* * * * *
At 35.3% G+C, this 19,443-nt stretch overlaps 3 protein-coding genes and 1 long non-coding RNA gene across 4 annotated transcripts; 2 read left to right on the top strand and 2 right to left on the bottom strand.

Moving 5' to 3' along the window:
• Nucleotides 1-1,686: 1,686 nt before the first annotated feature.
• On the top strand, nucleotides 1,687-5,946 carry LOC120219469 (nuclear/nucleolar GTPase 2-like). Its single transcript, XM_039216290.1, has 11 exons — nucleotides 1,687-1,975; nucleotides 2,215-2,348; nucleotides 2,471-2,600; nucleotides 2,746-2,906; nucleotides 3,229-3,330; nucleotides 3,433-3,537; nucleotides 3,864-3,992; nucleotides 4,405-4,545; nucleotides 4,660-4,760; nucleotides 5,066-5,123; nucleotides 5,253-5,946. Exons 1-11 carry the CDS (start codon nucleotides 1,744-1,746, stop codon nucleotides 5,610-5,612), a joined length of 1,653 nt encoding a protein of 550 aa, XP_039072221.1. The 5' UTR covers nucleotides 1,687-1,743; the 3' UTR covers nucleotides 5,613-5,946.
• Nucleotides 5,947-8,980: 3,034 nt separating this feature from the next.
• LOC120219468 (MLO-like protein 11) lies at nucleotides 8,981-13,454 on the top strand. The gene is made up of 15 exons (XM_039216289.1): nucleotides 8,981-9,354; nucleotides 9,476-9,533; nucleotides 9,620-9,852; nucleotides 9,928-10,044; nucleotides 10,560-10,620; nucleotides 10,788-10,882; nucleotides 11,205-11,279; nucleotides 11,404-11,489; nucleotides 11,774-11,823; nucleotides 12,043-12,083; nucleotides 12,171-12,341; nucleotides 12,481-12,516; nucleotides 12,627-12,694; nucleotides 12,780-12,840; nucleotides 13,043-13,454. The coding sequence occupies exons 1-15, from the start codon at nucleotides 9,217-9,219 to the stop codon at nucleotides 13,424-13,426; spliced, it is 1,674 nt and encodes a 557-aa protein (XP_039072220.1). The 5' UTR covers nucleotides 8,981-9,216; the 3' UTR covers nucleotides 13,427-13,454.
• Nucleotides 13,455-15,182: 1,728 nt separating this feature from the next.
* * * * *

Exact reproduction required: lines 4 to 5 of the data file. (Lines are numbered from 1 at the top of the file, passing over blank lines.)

• On the top strand, nucleotides 1,687-5,946 carry LOC120219469 (nuclear/nucleolar GTPase 2-like). Its single transcript, XM_039216290.1, has 11 exons — nucleotides 1,687-1,975; nucleotides 2,215-2,348; nucleotides 2,471-2,600; nucleotides 2,746-2,906; nucleotides 3,229-3,330; nucleotides 3,433-3,537; nucleotides 3,864-3,992; nucleotides 4,405-4,545; nucleotides 4,660-4,760; nucleotides 5,066-5,123; nucleotides 5,253-5,946. Exons 1-11 carry the CDS (start codon nucleotides 1,744-1,746, stop codon nucleotides 5,610-5,612), a joined length of 1,653 nt encoding a protein of 550 aa, XP_039072221.1. The 5' UTR covers nucleotides 1,687-1,743; the 3' UTR covers nucleotides 5,613-5,946.
• Nucleotides 5,947-8,980: 3,034 nt separating this feature from the next.